Space weather

Space weather is collection of physical processes, beginning at the Sun and ultimately affecting human activities on Earth and in space. Sun’s surface spewing gas and particles into space. This stream of particles is known as the solar wind. Most significant phenomena are sudden bursts of plasma and magnetic field structures from the sun’s atmosphere called coronal mass ejections (CME) together with sudden bursts of radiation, or solar flares.

Those variable conditions on the sun and in space can influence the performance of technology we use on Earth. Besides triggering beautiful auroras, these solar storms can damage satellites, disrupt power grids and electrical systems, interfere with cell phones and other communications, and disturb animal movements. They can even threaten astronauts and high-flying airplanes with their radiation.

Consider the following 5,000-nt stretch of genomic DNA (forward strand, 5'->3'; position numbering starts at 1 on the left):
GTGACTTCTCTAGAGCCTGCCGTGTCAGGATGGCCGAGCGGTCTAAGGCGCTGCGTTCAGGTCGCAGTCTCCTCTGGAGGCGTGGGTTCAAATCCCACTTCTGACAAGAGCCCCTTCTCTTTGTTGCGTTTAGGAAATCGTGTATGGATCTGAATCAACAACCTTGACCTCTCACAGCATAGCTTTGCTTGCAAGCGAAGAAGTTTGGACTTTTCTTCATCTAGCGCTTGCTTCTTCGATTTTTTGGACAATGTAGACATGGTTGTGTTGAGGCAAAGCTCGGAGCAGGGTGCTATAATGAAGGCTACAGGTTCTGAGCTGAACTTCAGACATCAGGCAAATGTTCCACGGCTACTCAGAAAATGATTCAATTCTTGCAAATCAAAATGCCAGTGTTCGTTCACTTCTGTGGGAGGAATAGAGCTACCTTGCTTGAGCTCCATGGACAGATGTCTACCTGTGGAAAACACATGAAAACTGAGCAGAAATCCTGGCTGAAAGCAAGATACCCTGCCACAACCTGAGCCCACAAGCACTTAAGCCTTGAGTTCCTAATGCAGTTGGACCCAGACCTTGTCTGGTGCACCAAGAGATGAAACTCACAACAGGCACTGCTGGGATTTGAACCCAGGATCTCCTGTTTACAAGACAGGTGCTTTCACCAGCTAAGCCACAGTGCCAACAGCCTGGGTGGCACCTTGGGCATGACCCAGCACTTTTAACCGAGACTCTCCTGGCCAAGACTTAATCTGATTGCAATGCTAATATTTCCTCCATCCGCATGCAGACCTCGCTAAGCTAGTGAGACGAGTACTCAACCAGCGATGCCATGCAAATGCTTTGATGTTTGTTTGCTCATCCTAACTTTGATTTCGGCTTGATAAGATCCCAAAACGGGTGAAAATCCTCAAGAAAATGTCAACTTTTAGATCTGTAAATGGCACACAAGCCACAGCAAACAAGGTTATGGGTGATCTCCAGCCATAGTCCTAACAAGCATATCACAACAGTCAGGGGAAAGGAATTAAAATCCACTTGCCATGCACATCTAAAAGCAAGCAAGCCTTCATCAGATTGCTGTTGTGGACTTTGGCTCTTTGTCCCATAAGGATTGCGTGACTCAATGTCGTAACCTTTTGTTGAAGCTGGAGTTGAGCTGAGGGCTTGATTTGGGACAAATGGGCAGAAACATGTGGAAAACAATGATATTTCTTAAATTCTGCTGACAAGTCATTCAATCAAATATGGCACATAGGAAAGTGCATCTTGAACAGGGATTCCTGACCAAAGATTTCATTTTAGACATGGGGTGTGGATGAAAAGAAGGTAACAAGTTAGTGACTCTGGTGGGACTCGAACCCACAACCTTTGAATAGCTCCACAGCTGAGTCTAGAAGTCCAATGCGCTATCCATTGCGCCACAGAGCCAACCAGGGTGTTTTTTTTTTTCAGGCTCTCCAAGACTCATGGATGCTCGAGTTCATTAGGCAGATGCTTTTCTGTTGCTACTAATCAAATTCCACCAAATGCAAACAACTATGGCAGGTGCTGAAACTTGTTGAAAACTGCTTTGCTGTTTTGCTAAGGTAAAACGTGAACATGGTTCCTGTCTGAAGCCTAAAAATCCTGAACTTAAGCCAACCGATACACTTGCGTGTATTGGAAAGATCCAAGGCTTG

The most significant recorded example of harmful space weather was so called “Carrington event” – an solar storm in 1859, caused the Sun’s corona to expel a massive release of magnetic energy, known as a coronal mass ejection, or CME. It lit up the night sky leading some in mountainous regions of North America to wake up and start their day, believing it was morning – in the middle of the night.

As a barrage of charged particles collided with Earth’s magnetic field, telegraph systems covering Europe and North America went down, giving electric shocks to their human operators and even starting fires. Machines that had been disconnected from their power supplies.

It was, in other words, technological chaos.

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